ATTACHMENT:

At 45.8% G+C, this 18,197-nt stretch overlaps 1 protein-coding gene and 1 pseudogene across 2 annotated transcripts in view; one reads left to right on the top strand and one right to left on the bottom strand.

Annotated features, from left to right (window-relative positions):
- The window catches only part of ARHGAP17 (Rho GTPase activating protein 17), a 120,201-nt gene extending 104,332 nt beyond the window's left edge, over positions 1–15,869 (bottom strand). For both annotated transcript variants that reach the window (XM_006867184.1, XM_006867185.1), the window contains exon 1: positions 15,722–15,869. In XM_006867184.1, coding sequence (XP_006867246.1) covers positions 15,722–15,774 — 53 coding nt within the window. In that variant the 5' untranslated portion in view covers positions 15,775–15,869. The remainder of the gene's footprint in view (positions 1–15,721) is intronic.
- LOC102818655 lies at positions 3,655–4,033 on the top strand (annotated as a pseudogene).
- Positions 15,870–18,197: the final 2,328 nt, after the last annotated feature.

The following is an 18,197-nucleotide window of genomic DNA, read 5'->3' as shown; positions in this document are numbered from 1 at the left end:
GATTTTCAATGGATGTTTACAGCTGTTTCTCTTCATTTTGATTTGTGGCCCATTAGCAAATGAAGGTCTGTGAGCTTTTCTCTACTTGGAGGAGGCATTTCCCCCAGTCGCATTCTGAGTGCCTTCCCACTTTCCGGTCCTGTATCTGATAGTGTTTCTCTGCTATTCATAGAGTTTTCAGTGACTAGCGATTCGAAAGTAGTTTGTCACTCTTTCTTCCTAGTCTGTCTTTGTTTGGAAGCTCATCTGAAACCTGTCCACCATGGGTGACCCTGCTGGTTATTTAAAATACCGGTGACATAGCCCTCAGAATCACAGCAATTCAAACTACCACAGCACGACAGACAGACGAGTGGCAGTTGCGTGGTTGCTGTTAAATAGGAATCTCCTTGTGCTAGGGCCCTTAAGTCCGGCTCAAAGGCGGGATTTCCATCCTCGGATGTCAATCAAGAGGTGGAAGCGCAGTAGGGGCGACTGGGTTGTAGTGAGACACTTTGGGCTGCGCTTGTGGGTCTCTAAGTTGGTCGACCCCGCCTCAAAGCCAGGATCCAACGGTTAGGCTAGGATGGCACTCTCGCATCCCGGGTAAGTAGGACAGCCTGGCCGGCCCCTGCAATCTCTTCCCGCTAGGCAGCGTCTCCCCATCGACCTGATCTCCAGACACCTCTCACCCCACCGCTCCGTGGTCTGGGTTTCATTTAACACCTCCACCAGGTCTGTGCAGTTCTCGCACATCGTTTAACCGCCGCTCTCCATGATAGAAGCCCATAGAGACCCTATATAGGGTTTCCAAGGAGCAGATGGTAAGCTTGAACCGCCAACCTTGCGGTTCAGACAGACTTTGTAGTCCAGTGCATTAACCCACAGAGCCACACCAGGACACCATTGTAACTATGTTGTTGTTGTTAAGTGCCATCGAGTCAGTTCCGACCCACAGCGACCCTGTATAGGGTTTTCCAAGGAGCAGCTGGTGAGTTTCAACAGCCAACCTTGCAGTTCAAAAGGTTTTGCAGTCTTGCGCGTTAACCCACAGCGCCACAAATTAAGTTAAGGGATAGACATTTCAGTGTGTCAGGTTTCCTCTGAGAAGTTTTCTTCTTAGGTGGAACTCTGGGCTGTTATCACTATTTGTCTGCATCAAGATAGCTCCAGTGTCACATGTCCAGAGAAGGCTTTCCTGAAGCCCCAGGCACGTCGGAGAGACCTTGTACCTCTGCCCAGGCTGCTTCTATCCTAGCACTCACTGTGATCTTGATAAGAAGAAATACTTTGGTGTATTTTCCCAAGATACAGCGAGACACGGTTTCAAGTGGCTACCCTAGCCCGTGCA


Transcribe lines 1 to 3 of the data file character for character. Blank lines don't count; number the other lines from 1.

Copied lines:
At 45.8% G+C, this 18,197-nt stretch overlaps 1 protein-coding gene and 1 pseudogene across 2 annotated transcripts in view; one reads left to right on the top strand and one right to left on the bottom strand.

Annotated features, from left to right (window-relative positions):
- The window catches only part of ARHGAP17 (Rho GTPase activating protein 17), a 120,201-nt gene extending 104,332 nt beyond the window's left edge, over positions 1–15,869 (bottom strand). For both annotated transcript variants that reach the window (XM_006867184.1, XM_006867185.1), the window contains exon 1: positions 15,722–15,869. In XM_006867184.1, coding sequence (XP_006867246.1) covers positions 15,722–15,774 — 53 coding nt within the window. In that variant the 5' untranslated portion in view covers positions 15,775–15,869. The remainder of the gene's footprint in view (positions 1–15,721) is intronic.